A Selkie is a half-human, half-seal mythical creature born out of the folklore of northern Scotland. Selkies have a special pelt that allows them to change from human to seal. On the shores of Orkney Isle, “between the land and sea” is where this story takes place.
“Selkie: Between Land and Sea” is a coming of age story about a 16-year-old girl named Elin Jean who “struggles to find a sense of belonging and identity as the secrets of her family are revealed,” according to the press release written by Keith Martin, distinguished professor of theater.
Appalachian State’s Department of Theatre and Dance will present this award-winning drama for young adults written by Laurie Brooks on Sept. 28 to Oct. 2 in the Valborg Theatre. The show is directed by theater professor Teresa Lee, who according to the press release “continues the department’s tradition of offering young adult plays in alternating years.” To follow suit, the play consists of only seven characters, three of which are freshmen at App State.
Lee said the casting process for main stage productions is challenging because there are so many students who come out to audition.
“Although it is a bit unusual for three out of seven cast members to be freshmen, it was a matter of casting the best actors for the roles regardless of their year in school,” Lee said. “So far, I’m very impressed with our incoming class of freshmen overall.”
Martin said that this is the largest incoming class in department history, with 65 freshmen and transfer students, bringing the total number of students in the Department of Theatre and Dance to 235.
“This marks the fourth year in a row that this record has been broken, with an overall growth rate of one-third just in the last two years,” Martin said. “This speaks volumes to the quality of the program, the excellence of our faculty and staff and the growing reputation of our department across the state and region.”
Sophie Weiner, a freshman theatre arts major, scored the lead role as Elin Jean in “Selkie.” This is Weiner’s first lead role and her first play at App State.
Weiner said she initially went to auditions to support her roommate and was not planning on getting a part. She received a call back and the next thing she knew, she was among the top three with her roommate. Weiner said that her roommate is very supportive that she got the role and they are supportive of each other.
Weiner said that this is her breakout role, but hopefully not her peak. She has mostly done musicals where she was cast as part of the ensemble or “just in the background with only one or two lines,” Weiner said.
“This is my first lead I have ever gotten, because I wasn’t necessarily the favorite in high school so I never got any lead roles,” Weiner said. “But this is definitely the most interesting character from anything I have really done.”
Weiner describes Elin Jean as strong with a fire inside, yet she is vulnerable within the setting, and said her character longs for people to like and understand her.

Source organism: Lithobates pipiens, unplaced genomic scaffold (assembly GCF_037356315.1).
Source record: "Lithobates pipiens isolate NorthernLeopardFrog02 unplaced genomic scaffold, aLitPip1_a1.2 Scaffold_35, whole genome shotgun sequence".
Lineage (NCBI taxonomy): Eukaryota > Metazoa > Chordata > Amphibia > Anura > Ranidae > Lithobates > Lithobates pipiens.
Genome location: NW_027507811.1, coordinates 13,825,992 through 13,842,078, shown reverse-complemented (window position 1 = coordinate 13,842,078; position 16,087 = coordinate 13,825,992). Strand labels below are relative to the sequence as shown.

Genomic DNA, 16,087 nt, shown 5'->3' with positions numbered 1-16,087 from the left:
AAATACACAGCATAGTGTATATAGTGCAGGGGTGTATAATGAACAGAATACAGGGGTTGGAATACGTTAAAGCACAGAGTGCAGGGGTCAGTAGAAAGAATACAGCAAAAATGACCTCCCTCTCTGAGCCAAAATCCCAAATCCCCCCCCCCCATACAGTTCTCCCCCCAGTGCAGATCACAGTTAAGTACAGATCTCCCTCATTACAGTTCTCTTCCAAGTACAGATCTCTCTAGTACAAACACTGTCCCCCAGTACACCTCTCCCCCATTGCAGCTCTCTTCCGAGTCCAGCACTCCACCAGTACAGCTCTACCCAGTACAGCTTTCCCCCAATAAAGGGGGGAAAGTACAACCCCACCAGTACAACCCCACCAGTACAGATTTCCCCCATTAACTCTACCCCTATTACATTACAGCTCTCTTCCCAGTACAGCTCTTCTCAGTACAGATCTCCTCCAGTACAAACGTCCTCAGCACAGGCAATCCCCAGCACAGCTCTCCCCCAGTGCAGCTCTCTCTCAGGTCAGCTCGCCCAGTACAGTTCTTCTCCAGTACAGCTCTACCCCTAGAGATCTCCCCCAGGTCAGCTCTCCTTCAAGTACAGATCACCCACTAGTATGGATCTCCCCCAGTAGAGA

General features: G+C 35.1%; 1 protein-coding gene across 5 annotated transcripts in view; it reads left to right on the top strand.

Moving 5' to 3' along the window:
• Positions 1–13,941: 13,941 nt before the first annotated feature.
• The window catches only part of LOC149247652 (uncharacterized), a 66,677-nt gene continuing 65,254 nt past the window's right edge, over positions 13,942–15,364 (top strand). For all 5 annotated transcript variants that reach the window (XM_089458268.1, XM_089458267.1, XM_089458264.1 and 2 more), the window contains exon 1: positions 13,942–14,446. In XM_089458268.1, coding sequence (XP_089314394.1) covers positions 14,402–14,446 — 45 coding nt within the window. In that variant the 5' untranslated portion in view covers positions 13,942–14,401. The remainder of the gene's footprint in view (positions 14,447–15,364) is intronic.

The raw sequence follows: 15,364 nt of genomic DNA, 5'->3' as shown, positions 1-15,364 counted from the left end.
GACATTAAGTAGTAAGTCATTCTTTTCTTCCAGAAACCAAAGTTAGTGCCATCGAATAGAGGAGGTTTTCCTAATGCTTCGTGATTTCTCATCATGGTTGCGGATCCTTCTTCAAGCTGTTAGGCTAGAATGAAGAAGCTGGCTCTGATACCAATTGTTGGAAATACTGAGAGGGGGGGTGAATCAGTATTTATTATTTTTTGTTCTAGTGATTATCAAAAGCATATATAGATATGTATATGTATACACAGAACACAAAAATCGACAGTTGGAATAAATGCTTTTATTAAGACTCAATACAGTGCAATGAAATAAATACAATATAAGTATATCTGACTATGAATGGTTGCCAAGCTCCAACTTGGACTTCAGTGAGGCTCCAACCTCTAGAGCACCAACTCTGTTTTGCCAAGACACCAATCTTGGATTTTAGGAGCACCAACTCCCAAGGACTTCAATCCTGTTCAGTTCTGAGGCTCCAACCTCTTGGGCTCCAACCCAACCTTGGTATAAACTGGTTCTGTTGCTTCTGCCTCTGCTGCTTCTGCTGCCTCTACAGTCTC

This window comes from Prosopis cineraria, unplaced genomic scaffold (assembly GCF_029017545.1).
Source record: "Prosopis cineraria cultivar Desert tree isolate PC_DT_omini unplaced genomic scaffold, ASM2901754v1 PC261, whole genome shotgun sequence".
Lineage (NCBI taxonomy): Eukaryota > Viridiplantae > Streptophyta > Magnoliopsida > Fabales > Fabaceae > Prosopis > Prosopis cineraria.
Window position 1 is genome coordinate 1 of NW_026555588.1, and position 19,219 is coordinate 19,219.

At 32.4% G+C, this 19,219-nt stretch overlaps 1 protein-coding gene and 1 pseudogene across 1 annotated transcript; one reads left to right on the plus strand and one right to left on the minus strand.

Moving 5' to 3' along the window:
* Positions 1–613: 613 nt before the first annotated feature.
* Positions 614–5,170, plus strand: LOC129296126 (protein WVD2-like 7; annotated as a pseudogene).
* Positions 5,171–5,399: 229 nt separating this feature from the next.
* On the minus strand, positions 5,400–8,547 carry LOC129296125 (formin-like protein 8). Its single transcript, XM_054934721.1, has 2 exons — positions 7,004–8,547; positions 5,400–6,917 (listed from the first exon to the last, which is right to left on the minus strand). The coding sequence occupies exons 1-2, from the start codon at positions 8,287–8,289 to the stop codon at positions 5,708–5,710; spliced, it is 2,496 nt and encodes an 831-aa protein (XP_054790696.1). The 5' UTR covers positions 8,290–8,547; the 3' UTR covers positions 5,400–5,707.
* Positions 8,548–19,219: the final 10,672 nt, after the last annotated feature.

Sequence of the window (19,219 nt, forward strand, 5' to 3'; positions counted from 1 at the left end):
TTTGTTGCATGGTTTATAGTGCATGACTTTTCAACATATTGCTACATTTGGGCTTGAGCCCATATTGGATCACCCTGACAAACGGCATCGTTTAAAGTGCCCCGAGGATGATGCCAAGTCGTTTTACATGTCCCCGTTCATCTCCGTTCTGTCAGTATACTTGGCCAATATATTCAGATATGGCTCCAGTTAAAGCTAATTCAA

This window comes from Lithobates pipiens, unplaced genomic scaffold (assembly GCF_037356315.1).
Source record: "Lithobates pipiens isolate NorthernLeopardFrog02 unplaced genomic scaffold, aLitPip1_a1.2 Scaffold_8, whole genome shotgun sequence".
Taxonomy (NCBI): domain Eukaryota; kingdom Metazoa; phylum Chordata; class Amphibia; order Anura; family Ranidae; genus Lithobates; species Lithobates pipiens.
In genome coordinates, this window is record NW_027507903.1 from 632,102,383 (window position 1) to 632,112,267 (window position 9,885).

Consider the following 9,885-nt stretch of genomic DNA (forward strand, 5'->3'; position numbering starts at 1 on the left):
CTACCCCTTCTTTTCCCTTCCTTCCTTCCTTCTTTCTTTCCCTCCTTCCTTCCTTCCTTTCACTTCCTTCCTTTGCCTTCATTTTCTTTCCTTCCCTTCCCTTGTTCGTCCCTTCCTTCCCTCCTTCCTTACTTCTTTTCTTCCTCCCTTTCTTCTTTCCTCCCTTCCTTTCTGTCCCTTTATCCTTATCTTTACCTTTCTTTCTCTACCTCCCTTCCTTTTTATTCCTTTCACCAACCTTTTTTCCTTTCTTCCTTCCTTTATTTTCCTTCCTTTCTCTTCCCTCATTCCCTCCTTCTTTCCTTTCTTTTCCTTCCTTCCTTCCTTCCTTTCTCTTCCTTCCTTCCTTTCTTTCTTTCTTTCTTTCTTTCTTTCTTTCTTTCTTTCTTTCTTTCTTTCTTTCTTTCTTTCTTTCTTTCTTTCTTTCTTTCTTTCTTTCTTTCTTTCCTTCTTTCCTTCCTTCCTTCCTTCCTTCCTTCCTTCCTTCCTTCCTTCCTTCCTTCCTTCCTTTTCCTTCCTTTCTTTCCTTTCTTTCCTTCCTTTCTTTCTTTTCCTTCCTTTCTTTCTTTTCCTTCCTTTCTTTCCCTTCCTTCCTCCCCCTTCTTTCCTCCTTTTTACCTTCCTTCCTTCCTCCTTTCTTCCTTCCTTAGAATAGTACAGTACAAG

Playing Elin Jean’s love interest Tam McCodrun is freshman performance theatre major Devon Bucey.
“He is the lover boy of Elin Jean pretty much,” Bucey said. “He starts out making fun of her because she is different, but they end up falling for each other in the end.”
This is also Bucey’s first college role. He said that it is not really a lead role like Elin Jean. But, he is happy with his role and his favorite part of his role is learning the Scottish dialect and language.
“Learning Scottish was definitely a challenge that has proven difficult,” Bucey said.
Madeline Ferguson, freshman theatre arts major, plays Selkie Black, Elin Jean’s aunt. Ferguson said that throughout the play Selkie Black tries to help her sister Margaret rejoin them in the sea by getting her pelt back from Elin Jean’s father, who forced her to live on land for many years.
Even though this is Ferguson’s first college play, she has been in five plays total. In her last years of high school, she played Mary Poppins and Wednesday Addams.
“This one actually may be harder than Mary Poppins, because you have to have different movements in the water and you have to make seal noises,” Ferguson said with a giggle. “You also have to deal with the selkie pelt and take on two different characters.”
Ferguson said that she was very excited to be cast in the show after feeling intimidated coming into auditions because she did not know anyone.
“I am just so excited to be apart of it and everything,” Ferguson said. “All these people are awesome and it was a lot of fun to work with T. Lee, the director.”
Dylan Brown, senior theatre arts major, plays the grandfather of Elin Jean who also serves as the story’s narrator. Brown describes Grandpa as the audience’s connection to the world, and said Grandpa is the oldest character that Brown has has ever played. Brown has been in nine plays, one for each semester he has been at App, and said this one will hopefully not be the last.
“It is the most challenging play I have ever had to do in terms of dialect, which has added a new layer of challenges that we all had to learn as a cast together,” Brown said. “It has been a really fun learning process for all of us, getting to play around with the accent so that we don’t all sound like Shrek.”
Brooks describes the play as “dusted with mysticism,” because it combines folklore with traditional storytelling.
People who come out for “Selkie: Between Land and Sea” should come prepared to be “transported out of Boone and be taken away from this day and age,” Brown said.
“Selkie: Between Land and Sea” opens at 7 p.m. and 2 p.m. on Oct. 2. Tickets are $10 for App State students and $17 for adults.